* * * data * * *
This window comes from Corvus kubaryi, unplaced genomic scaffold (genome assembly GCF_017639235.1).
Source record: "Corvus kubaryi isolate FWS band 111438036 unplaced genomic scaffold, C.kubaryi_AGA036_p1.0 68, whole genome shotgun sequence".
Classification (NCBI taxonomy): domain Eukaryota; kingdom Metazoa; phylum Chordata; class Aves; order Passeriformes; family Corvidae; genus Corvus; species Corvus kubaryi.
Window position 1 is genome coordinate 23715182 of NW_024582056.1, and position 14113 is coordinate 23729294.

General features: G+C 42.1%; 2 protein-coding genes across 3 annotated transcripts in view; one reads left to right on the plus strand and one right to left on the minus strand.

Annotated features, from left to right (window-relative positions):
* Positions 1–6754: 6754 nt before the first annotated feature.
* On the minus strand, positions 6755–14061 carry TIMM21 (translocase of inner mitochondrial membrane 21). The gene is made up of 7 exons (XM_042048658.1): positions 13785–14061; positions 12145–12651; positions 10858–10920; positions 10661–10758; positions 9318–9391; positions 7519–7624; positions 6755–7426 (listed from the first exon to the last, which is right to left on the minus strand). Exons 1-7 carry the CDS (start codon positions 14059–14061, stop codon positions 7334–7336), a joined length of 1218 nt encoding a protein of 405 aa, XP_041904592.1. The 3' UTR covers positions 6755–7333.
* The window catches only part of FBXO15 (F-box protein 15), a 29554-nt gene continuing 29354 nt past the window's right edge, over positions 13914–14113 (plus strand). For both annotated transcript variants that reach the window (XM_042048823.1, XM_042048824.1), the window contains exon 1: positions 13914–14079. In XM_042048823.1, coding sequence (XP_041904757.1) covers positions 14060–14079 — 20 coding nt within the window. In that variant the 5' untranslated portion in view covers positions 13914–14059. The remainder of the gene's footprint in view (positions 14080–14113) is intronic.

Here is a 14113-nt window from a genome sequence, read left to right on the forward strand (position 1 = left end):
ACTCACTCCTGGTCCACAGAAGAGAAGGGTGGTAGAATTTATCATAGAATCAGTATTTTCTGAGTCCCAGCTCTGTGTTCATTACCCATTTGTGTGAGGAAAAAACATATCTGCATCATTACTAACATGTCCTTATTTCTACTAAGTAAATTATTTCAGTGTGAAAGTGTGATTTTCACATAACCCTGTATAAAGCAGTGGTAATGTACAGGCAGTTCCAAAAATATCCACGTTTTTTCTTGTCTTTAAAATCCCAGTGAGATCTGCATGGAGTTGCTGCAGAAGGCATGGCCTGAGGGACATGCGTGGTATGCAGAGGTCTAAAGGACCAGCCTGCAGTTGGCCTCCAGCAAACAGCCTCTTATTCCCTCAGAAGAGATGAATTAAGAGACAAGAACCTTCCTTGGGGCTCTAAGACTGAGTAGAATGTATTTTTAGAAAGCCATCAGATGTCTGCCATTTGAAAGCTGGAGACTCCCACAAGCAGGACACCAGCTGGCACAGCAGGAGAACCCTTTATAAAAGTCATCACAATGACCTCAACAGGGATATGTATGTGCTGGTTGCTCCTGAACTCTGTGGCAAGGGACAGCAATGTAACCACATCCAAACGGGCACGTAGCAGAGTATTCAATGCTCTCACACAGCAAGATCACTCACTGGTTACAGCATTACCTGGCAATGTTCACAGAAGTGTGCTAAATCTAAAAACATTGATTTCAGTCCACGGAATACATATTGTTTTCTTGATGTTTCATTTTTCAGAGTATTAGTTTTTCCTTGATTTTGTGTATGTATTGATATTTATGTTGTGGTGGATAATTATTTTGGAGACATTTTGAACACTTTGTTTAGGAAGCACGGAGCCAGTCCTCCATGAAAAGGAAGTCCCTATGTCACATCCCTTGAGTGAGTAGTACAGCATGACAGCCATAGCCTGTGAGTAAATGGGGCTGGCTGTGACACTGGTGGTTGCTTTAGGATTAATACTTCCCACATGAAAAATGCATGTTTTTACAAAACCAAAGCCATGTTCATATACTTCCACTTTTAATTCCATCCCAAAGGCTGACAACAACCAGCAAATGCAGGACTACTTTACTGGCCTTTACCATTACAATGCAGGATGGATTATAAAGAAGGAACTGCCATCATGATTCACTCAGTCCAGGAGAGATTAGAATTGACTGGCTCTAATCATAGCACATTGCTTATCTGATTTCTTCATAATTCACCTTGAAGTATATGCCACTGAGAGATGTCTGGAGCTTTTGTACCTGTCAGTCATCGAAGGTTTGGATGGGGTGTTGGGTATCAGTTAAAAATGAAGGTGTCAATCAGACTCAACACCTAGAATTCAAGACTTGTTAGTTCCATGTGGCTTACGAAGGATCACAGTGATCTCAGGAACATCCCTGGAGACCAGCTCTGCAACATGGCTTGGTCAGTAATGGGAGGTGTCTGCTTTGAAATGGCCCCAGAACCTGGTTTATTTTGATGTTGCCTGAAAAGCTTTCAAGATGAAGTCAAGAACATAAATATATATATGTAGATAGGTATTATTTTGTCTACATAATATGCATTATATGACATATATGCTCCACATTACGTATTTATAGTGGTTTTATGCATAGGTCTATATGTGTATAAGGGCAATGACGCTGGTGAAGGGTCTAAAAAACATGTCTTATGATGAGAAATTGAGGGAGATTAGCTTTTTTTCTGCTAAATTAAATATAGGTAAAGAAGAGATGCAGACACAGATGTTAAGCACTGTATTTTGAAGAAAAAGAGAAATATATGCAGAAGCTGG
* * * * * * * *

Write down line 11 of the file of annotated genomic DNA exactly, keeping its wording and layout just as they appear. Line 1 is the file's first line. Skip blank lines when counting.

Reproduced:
ACTCACTCCTGGTCCACAGAAGAGAAGGGTGGTAGAATTTATCATAGAATCAGTATTTTCTGAGTCCCAGCTCTGTGTTCATTACCCATTTGTGTGAGGAAAAAACATATCTGCATCATTACTAACATGTCCTTATTTCTACTAAGTAAATTATTTCAGTGTGAAAGTGTGATTTTCACATAACCCTGTATAAAGCAGTGGTAATGTACAGGCAGTTCCAAAAATATCCACGTTTTTTCTTGTCTTTAAAATCCCAGTGAGATCTGCATGGAGTTGCTGCAGAAGGCATGGCCTGAGGGACATGCGTGGTATGCAGAGGTCTAAAGGACCAGCCTGCAGTTGGCCTCCAGCAAACAGCCTCTTATTCCCTCAGAAGAGATGAATTAAGAGACAAGAACCTTCCTTGGGGCTCTAAGACTGAGTAGAATGTATTTTTAGAAAGCCATCAGATGTCTGCCATTTGAAAGCTGGAGACTCCCACAAGCAGGACACCAGCTGGCACAGCAGGAGAACCCTTTATAAAAGTCATCACAATGACCTCAACAGGGATATGTATGTGCTGGTTGCTCCTGAACTCTGTGGCAAGGGACAGCAATGTAACCACATCCAAACGGGCACGTAGCAGAGTATTCAATGCTCTCACACAGCAAGATCACTCACTGGTTACAGCATTACCTGGCAATGTTCACAGAAGTGTGCTAAATCTAAAAACATTGATTTCAGTCCACGGAATACATATTGTTTTCTTGATGTTTCATTTTTCAGAGTATTAGTTTTTCCTTGATTTTGTGTATGTATTGATATTTATGTTGTGGTGGATAATTATTTTGGAGACATTTTGAACACTTTGTTTAGGAAGCACGGAGCCAGTCCTCCATGAAAAGGAAGTCCCTATGTCACATCCCTTGAGTGAGTAGTACAGCATGACAGCCATAGCCTGTGAGTAAATGGGGCTGGCTGTGACACTGGTGGTTGCTTTAGGATTAATACTTCCCACATGAAAAATGCATGTTTTTACAAAACCAAAGCCATGTTCATATACTTCCACTTTTAATTCCATCCCAAAGGCTGACAACAACCAGCAAATGCAGGACTACTTTACTGGCCTTTACCATTACAATGCAGGATGGATTATAAAGAAGGAACTGCCATCATGATTCACTCAGTCCAGGAGAGATTAGAATTGACTGGCTCTAATCATAGCACATTGCTTATCTGATTTCTTCATAATTCACCTTGAAGTATATGCCACTGAGAGATGTCTGGAGCTTTTGTACCTGTCAGTCATCGAAGGTTTGGATGGGGTGTTGGGTATCAGTTAAAAATGAAGGTGTCAATCAGACTCAACACCTAGAATTCAAGACTTGTTAGTTCCATGTGGCTTACGAAGGATCACAGTGATCTCAGGAACATCCCTGGAGACCAGCTCTGCAACATGGCTTGGTCAGTAATGGGAGGTGTCTGCTTTGAAATGGCCCCAGAACCTGGTTTATTTTGATGTTGCCTGAAAAGCTTTCAAGATGAAGTCAAGAACATAAATATATATATGTAGATAGGTATTATTTTGTCTACATAATATGCATTATATGACATATATGCTCCACATTACGTATTTATAGTGGTTTTATGCATAGGTCTATATGTGTATAAGGGCAATGACGCTGGTGAAGGGTCTAAAAAACATGTCTTATGATGAGAAATTGAGGGAGATTAGCTTTTTTTCTGCTAAATTAAATATAGGTAAAGAAGAGATGCAGACACAGATGTTAAGCACTGTATTTTGAAGAAAAAGAGAAATATATGCAGAAGCTGG